The X550LB uses Nvidia's Optimus technology to switch between the integrated Intel HD Graphics 4400 and the dedicated Geforce GT 740 GPU. During less performance-intensive tasks, the system relies on the Intel GPU but switches to the dedicated GPU for 3D tasks such as gaming. Alternatively, the user can decide which application uses which GPU or choose one or the other GPU to take over all graphics tasks. The GT 740 is a middle-class DirectX 11 GPU with a base clock speed of 980 MHz and a Turbo speed of 1058 MHz. Compared to the HP notebook, which has the same graphics card, our review notebook was slightly slower when running the 3Dmark 11 benchmark (1868 vs. 1819 points; -3 %). The Radeon HD 8750M in the Aspire V5-552G Notebook is about 21 % faster (2219 points).
|3DMark 06 Standard||8388 points|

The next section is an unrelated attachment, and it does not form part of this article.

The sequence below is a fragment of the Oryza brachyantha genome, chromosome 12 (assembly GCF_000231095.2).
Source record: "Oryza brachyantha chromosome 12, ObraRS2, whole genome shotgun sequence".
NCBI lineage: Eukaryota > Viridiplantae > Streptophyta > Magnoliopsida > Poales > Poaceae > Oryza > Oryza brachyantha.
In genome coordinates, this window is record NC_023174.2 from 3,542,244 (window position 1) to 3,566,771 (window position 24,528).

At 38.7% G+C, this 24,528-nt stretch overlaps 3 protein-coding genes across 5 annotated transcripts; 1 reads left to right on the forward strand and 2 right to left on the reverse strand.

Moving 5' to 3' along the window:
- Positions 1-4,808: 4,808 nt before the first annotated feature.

|3DMark 11 Performance||1819 points|
|3DMark Ice Storm Standard Score||53269 points|
|3DMark Cloud Gate Standard Score||4889 points|
|3DMark Fire Strike Score||984 points|
While no speed demon, the GT 740M allows most modern games to run stutter-free at the native HD resolution of 1366 x 768 pixels and low to medium settings; older or less demanding games play fine even the highest settings. To put the performance in perspective: while the GT 740M runs BioShock Infinite at a very playable 33 fps on the medium setting, the integrated HD 4400 slows down to less than half this frame rate (16 fps). The Acer Aspire V5-573G-54208G50aii, which has the same CPU but comes with the more powerful Nvidia GeForce GT 750M, manages 51 fps in this scenario.
The X550LB is very quiet in idle-mode at about 33 dB and only the hard drive is audible at all times. Under medium load levels and full load (stress test with Prime95 and Furmark), the fan noise increases to about 36 and 42 dB, respectively. The emitted fan noise is not at all annoying, however. HP's notebook is not as loud during idle, but reaches almost 46 dB under load.
32.9 / 33 / 33.8 dB(A)
||40.8 / 46.2 dB(A)|
||36.5 / 42.3 dB(A)|
min: , med: , max: BK Precision 732A (15 cm distance) (15 cm distance)